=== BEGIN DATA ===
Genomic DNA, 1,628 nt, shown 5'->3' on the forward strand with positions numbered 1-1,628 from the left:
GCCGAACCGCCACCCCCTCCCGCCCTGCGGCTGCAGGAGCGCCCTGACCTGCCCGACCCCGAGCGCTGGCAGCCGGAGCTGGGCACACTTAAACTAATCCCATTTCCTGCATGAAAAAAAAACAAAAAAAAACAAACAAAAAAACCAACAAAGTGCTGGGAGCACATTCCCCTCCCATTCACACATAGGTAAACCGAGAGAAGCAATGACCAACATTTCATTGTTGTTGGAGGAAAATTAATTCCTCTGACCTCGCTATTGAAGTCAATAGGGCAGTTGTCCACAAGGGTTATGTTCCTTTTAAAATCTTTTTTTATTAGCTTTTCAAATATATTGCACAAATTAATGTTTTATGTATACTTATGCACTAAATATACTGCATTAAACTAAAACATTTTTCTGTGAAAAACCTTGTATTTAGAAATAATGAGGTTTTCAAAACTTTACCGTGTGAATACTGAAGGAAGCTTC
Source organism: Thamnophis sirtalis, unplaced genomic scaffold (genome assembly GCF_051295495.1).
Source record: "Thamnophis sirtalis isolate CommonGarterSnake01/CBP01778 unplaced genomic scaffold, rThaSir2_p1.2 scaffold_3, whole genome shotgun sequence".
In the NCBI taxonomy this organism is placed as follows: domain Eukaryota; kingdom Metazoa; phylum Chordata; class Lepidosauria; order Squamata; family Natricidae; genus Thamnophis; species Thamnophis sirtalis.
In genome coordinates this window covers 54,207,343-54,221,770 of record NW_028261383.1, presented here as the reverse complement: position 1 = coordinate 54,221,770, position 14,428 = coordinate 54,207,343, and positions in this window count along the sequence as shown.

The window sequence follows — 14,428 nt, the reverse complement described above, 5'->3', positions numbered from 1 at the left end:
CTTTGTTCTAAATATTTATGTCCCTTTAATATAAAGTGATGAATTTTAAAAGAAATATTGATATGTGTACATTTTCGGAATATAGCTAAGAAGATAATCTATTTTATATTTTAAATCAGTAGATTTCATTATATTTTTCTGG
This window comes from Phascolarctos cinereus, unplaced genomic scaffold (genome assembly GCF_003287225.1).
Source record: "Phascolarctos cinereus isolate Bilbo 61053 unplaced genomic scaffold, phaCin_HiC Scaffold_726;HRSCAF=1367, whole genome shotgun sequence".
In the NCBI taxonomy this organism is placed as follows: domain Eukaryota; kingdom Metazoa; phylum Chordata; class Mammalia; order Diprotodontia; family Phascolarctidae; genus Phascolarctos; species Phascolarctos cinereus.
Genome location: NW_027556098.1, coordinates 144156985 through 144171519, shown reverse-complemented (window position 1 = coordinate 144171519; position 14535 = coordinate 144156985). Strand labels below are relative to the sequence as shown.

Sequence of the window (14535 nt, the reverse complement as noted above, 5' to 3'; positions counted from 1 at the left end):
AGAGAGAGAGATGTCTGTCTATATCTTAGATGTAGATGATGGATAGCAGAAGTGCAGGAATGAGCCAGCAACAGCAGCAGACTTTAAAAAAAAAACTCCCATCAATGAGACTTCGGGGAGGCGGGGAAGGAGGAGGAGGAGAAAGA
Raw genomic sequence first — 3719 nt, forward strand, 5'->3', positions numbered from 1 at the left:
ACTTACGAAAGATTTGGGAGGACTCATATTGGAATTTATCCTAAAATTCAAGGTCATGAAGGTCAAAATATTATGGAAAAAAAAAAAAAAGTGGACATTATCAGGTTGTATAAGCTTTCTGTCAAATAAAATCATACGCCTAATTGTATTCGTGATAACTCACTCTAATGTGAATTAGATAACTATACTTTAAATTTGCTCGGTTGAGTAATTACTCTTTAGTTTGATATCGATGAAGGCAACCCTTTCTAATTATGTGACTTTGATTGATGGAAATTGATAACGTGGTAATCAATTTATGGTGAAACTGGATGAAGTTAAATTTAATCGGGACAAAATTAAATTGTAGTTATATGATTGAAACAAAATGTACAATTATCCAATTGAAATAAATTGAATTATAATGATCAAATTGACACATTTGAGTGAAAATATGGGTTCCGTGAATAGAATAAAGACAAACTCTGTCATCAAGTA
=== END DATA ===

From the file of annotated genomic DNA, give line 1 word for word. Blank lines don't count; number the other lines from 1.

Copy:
Genomic DNA, 1,628 nt, shown 5'->3' on the forward strand with positions numbered 1-1,628 from the left: